• Consider your options before downloading a new app. It pays extra caution when installing apps on your phone, just as you would with your computer's software. In general, you're better off using the google play store than a mysterious third-party website, even though there's no way to know for sure if an app was made primarily to gather data or, worse, to spread malware that has the potential to steal passwords, logins, and financial account information.
  • Apple's app store is the only option available to iPhone owners. According to Justin Brookman, CR's director of technology policy, apple and google both mandate that app developers disclose readily available privacy policies, and developers are obligated by the terms in those guidelines under consumer protection laws. Consider online alternatives if you don't intend to use an app repeatedly. 
  • Reduce app permissions. Any time an app requests access to your phone's microphone, fitness trackers, health information, camera, calendar, location, contacts, built-in messaging, storage,  or call features, you should generally be wary.
  • You can block some of these intrusions with the help of the settings below.
  • Just be aware that they aren't flawless. Wireless carriers, as well as the operating systems android and iOS, continue to gather user data. Additionally, advertisers and other parties can track your whereabouts via bluetooth, wifi, and cellular signals even though you turn off geolocation data on your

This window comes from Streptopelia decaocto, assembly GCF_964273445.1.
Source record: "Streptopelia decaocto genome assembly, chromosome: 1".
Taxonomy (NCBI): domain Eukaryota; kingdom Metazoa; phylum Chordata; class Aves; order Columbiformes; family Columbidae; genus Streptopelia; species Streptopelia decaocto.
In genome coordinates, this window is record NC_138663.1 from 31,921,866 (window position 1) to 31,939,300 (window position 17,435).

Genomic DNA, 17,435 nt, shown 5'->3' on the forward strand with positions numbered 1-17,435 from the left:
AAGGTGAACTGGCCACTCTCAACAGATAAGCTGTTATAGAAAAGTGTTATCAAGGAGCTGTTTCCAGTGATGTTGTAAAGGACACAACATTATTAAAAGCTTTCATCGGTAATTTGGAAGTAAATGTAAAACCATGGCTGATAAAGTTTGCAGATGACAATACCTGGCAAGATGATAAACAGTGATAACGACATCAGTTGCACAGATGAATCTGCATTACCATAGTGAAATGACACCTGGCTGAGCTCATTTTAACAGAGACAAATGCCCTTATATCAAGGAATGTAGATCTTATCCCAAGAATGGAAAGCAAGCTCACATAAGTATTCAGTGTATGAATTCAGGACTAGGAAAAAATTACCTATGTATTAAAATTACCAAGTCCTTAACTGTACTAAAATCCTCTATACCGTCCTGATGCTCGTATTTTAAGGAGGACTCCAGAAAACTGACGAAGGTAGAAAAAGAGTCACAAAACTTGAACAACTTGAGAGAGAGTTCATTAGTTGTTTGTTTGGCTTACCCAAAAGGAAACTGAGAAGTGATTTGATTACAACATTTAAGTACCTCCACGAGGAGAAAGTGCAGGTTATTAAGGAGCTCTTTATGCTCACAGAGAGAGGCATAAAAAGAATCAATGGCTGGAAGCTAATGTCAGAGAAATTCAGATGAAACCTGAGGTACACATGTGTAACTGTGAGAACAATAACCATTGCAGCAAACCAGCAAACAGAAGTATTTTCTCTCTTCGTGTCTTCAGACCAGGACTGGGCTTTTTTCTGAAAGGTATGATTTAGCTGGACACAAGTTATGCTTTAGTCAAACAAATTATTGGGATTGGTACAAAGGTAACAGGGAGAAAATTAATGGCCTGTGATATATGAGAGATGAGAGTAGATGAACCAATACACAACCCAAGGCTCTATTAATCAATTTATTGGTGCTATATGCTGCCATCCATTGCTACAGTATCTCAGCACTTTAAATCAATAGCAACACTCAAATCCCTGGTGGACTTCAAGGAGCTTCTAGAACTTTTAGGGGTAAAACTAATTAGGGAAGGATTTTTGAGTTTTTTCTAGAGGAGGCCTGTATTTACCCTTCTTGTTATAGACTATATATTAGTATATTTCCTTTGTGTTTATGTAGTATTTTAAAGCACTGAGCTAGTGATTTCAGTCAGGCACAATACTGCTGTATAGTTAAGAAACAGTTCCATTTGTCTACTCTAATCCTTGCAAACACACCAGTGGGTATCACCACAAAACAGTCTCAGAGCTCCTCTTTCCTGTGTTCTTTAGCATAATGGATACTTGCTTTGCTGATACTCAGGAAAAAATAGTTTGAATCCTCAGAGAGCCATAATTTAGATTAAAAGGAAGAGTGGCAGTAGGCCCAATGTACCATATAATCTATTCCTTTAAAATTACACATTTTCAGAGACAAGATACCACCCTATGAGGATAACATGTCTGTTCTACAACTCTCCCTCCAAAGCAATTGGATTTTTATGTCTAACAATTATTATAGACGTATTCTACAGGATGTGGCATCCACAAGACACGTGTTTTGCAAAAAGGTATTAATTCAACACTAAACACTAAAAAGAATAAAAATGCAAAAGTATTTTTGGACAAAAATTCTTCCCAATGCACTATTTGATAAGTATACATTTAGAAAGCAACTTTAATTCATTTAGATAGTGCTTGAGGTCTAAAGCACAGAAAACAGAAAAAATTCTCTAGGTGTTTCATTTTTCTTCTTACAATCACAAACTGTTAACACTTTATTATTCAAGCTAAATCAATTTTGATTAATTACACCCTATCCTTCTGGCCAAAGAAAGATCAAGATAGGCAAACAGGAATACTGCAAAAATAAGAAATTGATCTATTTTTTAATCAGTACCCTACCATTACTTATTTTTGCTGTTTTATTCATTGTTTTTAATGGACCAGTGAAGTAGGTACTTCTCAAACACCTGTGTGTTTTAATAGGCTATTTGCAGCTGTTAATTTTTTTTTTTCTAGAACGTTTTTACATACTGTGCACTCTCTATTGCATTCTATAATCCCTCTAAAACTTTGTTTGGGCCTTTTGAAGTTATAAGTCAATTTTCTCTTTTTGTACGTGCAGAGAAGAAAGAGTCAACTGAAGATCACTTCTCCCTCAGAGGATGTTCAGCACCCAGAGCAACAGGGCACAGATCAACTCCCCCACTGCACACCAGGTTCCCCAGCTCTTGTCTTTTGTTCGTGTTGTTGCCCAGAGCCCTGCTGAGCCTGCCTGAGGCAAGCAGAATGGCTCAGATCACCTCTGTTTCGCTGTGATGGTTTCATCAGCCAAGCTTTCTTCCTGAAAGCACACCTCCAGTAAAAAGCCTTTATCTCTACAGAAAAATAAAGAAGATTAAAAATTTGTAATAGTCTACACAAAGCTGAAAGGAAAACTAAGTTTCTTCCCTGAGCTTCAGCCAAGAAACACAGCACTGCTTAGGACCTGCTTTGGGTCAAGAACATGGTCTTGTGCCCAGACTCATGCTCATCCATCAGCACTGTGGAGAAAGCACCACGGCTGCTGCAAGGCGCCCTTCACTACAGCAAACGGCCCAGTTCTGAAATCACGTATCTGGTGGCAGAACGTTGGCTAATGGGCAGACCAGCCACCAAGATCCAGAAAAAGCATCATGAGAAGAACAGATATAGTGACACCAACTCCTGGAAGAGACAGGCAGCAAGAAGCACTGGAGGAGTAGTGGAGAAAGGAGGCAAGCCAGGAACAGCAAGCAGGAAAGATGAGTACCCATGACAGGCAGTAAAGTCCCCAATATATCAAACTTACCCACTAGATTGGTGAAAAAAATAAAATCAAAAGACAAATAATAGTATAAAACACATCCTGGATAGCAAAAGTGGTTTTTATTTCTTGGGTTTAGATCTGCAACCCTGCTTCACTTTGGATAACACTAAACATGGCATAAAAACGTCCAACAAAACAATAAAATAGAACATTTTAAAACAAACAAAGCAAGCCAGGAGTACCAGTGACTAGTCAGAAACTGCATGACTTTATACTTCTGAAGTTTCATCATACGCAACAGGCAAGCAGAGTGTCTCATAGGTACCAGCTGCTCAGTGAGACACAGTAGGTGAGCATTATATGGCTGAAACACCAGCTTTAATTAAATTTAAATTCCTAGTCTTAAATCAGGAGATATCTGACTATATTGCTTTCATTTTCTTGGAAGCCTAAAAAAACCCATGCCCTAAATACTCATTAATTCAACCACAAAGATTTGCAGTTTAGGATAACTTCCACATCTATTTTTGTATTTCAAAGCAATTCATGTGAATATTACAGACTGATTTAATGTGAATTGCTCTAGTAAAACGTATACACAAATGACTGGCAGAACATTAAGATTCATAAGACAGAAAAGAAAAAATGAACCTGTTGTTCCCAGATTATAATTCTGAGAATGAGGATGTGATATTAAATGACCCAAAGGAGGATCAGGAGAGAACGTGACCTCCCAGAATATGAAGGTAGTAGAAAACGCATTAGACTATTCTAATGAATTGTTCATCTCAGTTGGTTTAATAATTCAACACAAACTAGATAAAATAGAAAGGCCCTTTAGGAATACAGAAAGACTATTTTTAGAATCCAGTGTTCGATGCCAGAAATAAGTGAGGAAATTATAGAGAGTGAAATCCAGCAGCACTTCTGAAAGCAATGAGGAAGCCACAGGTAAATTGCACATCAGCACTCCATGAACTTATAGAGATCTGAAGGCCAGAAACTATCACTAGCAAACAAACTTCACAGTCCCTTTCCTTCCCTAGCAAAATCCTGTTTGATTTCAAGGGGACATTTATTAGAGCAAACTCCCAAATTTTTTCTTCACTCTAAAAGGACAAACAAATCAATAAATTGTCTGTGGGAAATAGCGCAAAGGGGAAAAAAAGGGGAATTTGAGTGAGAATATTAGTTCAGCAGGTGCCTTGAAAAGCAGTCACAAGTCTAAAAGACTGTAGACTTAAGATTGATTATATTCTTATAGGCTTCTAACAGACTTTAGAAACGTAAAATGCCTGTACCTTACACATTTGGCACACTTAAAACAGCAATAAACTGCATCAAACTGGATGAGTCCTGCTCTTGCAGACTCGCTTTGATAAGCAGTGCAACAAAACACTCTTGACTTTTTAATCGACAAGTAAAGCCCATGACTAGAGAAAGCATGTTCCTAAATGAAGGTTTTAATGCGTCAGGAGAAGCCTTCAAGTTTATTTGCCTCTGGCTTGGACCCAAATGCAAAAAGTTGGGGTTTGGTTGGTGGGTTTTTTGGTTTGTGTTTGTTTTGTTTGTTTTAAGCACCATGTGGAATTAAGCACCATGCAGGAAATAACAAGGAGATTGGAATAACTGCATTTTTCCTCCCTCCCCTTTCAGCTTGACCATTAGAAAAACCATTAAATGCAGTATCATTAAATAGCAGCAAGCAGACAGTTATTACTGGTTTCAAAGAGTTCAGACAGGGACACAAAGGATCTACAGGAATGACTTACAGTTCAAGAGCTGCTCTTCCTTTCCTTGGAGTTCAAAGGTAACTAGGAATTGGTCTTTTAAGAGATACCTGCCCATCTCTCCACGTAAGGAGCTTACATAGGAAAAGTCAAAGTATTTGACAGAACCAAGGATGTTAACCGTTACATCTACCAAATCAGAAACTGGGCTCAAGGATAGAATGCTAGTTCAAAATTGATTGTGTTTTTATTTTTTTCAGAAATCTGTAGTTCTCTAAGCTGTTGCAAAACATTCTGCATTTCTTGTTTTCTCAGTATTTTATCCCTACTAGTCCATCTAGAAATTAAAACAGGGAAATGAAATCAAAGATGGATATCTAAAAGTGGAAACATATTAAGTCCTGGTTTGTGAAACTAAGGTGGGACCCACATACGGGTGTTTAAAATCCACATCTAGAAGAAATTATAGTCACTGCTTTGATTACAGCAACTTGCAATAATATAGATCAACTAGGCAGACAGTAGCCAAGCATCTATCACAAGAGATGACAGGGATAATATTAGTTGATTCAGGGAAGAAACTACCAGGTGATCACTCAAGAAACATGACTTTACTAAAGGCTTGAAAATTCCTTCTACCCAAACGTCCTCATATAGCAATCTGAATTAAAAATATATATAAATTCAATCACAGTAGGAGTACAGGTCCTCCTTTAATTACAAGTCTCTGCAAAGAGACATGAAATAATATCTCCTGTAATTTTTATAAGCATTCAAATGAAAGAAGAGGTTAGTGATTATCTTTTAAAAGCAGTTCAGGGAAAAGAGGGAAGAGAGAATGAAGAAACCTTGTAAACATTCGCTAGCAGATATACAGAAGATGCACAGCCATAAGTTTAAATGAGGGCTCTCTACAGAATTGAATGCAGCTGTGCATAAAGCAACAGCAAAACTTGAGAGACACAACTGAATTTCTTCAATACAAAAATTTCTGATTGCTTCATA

• Disable network connections or bluetooth. While the wifi/mobile network and bluetooth connections on your smartphone make it simple to transmit information between devices, they also increase the risk that anyone in the vicinity of your phone, which is connected to the same network, could easily access your data.
  • Turning off these settings is especially important if you're with friends or in public settings where other users may be present to protect your information from these types of threats (such as in an airport).
  • Toggle off the slider buttons for each of these settings by going to settings > connections > mobile hotspot and tethering.

We hope you will find these settings useful in keeping your private folders and files, and other information private. The suggestions mentioned above can help make your mobile less intrusive while being used in public or even prevent other users from prying, despite the fact that it may be beneficial to create secure access to every feature or app on your device.

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Haseeb Awan
CEO, Efani Secure Mobile

I founded Efani after being Sim Swapped 4 times. I am an experienced CEO with a demonstrated history of working in the crypto and cybersecurity industry. I provide Secure Mobile Service for influential people to protect them against SIM Swaps, eavesdropping, location tracking, and other mobile security threats. I've been covered in New York Times, The Wall Street Journal, Mashable, Hulu, Nasdaq, Netflix, Techcrunch, Coindesk, etc. Contact me at 855-55-EFANI or for a confidential assessment to see if we're the right fit!